So Sapibuana accompanied the Bishop to Kalekona's village. On one side the chief advanced with an armed band, on the other were Sapibuana and his people, so the Bishop sat down on the sand between the two parties and sent for Kalekona, who came unarmed and with only one follower, and they held a long conference.

It was a hard thing to urge a man to give up his own son to be tried for murder, and possibly to be executed for it, and Kalekona could not at first consent, even though the Bishop promised to intercede for the lad's life. However he sent in one man, Holabesa, who was supposed to have been the ringleader, and said that "the rest had escaped."

Vuria himself behaved very well. He was quite ready to give himself up and trust the Captain's word that his life should be spared if he did so, but the poor father doubted, and hesitated still. At last the Bishop and Sapibuana persuaded him to go on board himself and talk it over with Captain Bruce, and he went.

It was very early in the morning of Ascension Day. Lieut. Bower's skull, which had been kept in the boat-house as a trophy, was brought in, and with this and all the property which had been looted from the Sandfly's boat they started to go on board the man of war.

It was not surprising that the people were very angry with Sapibuana, and told him that if their chief did not return safely they would at once make an end of him and his school. But Kalekona himself, when once he had made up his mind, never flinched. He went on board and handed over to Captain Bruce in order of value, first the goods, next the skull, and last of all his son, Vuria. Then all returned on shore, Kalekona remarking that "an English Captain could not lie"; after which the Christians held the Feast of the Ascension together, with hearts full to overflowing of thankfulness for the way the terrible episode seemed to have been turned to good.

Soon afterwards the real murderer was identified, caught, and executed on the very tree in which he had shot the naval officer. A large number of natives were present, and seemed much impressed by the whole matter--the strong far-reaching arm of English justice, the pains taken to punish no one except the guilty, no indiscriminate revenge taken. [The participators in the murder to the number of six were caught and executed in their respective villages. Vuria, as we have said, was pardoned, and one (Puko) escaped.]

The way Sapibuana had behaved throughout was so excellent that the Bishop felt the time had come to ordain him Deacon. In the course of that May they gathered at Lango for this great happiness, Mr. Penny, who had worked with him for so long, presenting him for ordination, and the service being held amongst his own people of Gaeta. At the early Celebration there were seventeen Communicants, as [82/83] many teachers and their wives had assembled, and at the Ordination Service itself, which was held in the evening, there was a very large congregation.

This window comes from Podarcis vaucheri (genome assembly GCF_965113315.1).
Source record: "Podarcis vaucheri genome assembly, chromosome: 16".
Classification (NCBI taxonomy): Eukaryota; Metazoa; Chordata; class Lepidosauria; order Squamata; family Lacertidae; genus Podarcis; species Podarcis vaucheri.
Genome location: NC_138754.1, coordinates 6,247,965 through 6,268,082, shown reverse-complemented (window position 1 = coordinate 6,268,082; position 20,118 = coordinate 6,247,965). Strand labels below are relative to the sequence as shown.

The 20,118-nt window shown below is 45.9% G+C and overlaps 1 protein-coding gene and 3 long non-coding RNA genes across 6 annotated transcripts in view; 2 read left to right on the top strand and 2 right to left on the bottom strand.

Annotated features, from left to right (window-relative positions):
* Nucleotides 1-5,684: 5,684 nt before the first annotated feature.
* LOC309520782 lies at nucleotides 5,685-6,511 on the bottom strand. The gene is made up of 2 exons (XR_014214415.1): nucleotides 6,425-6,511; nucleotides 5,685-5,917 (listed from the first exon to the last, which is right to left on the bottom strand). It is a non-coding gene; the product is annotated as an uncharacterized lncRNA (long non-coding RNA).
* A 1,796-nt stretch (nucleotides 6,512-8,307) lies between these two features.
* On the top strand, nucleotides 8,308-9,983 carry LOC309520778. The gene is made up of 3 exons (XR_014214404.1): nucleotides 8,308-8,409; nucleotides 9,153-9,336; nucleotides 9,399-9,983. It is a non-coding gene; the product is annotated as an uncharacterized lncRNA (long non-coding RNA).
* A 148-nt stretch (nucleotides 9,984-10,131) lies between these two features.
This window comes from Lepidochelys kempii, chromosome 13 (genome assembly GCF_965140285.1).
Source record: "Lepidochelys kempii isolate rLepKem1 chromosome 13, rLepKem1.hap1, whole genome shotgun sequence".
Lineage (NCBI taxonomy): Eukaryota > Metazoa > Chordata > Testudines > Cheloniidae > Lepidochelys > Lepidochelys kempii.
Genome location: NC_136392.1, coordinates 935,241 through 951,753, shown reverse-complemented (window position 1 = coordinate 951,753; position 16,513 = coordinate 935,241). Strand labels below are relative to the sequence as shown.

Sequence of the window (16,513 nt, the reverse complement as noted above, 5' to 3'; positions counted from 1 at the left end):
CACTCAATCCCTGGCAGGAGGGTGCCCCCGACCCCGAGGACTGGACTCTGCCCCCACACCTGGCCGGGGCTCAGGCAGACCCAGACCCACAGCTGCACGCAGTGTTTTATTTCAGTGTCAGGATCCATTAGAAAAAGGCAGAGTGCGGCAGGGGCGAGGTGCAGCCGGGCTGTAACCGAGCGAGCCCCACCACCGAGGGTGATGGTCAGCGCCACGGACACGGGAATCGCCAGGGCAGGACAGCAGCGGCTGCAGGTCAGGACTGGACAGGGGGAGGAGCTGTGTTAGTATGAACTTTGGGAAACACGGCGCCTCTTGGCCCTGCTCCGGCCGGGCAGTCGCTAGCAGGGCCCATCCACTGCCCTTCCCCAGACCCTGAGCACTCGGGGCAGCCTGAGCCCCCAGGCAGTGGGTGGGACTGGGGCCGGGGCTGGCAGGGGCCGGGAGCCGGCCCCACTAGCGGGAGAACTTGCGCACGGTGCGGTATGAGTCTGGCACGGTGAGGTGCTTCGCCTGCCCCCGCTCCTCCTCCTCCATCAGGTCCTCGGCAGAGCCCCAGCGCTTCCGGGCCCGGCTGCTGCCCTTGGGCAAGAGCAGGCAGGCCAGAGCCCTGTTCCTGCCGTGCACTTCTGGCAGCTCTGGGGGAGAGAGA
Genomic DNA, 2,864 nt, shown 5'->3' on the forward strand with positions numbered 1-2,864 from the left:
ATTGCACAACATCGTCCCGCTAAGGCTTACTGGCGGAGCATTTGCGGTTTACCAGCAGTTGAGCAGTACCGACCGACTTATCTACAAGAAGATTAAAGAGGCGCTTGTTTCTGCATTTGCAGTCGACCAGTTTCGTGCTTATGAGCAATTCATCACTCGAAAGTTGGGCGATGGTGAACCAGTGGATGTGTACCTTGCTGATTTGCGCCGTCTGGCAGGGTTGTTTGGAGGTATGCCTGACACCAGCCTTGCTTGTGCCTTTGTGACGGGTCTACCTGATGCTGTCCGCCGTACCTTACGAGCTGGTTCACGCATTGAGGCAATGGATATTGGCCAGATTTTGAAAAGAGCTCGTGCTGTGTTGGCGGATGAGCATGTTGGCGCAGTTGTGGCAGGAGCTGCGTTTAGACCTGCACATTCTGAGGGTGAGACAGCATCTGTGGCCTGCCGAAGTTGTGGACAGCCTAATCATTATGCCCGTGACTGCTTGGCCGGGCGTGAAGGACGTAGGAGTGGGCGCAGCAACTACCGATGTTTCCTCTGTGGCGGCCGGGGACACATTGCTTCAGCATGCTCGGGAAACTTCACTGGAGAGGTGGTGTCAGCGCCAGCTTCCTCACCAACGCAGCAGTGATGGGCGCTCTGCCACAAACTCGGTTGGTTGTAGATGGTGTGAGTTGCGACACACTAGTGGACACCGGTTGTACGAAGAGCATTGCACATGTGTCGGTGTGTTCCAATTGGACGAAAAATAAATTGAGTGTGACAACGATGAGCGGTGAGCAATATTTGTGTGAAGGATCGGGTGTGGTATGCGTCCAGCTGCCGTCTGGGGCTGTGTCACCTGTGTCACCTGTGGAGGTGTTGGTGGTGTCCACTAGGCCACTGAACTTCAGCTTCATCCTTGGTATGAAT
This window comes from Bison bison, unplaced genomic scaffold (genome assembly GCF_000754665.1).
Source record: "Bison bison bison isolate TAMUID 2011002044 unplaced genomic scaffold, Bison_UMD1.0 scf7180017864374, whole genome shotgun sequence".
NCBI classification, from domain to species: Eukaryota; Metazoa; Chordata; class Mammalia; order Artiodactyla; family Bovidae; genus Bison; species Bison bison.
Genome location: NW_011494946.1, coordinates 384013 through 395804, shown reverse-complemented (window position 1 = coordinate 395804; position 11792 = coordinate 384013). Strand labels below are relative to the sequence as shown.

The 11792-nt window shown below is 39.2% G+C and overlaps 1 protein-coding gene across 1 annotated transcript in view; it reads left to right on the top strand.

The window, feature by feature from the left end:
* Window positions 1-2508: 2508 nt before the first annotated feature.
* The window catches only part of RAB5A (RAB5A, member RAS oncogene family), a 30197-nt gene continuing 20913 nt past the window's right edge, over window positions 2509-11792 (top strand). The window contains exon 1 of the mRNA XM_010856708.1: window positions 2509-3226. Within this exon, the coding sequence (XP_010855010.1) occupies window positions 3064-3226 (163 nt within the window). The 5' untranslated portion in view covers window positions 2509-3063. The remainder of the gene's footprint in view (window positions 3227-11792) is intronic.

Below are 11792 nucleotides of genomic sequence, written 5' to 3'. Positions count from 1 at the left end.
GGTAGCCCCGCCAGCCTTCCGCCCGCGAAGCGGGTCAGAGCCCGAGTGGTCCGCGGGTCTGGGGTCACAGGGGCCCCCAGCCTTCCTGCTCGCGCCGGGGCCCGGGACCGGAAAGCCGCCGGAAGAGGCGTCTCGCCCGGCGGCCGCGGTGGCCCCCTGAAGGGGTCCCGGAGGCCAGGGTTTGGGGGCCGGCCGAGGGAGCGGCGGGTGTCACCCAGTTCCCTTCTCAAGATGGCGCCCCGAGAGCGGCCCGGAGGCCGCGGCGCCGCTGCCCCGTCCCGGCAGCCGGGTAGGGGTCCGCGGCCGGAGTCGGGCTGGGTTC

It is given to very few to receive the Laying on of Hands so absolutely amongst their spiritual children as it was to Charles Sapibuana. It was his influence which had brought most of them to live at Lango at all. He had led them to the font, taught them, and influenced them for good, and they were "his crown of joy in the Lord." No wonder it is spoken of as a deeply moving service.

And though it was a climax it was also a beginning. For three more years he lived and worked amongst his people, his work growing deeper and holier, and his influence extending as he grew in the Spirit. It was a very remarkable early ripening. He had certainly very much of what Clement Marau has called "spiritual power"--a Christian version of the native idea of mana.

But the care of the churches is very hard work physically, and such work as Sapibuana's was requires a man's whole energy to be thrown into it, and is most exhausting; so that when, towards the end of 1885, the Bishop felt he ought to be ordained Priest, he did not have the Ordination at Gaeta, but took him with wife and children to Norfolk Island, in the hope that the few months of reading for the priesthood would give him the rest he so much needed. But his was to be a longer rest than that. It was an unhealthy season at Norfolk Island, and soon after the return of the vessel influenza appeared and spread rapidly. Sapibuana, in an already enfeebled condition, could not resist the disease; lung complications set in, and he died after a few days' illness, to the intense disappointment, as well as grief, of the Mission Staff. He was not one for whom to sorrow hopelessly, and he had done a good day's work, though it might be only a short one. But he was their most promising pupil--the one of the native clergy who seemed most likely to be ordained of God to do great things in the future, and it was very hard to acquiesce cheerfully in his sudden removal, the blank left was so great.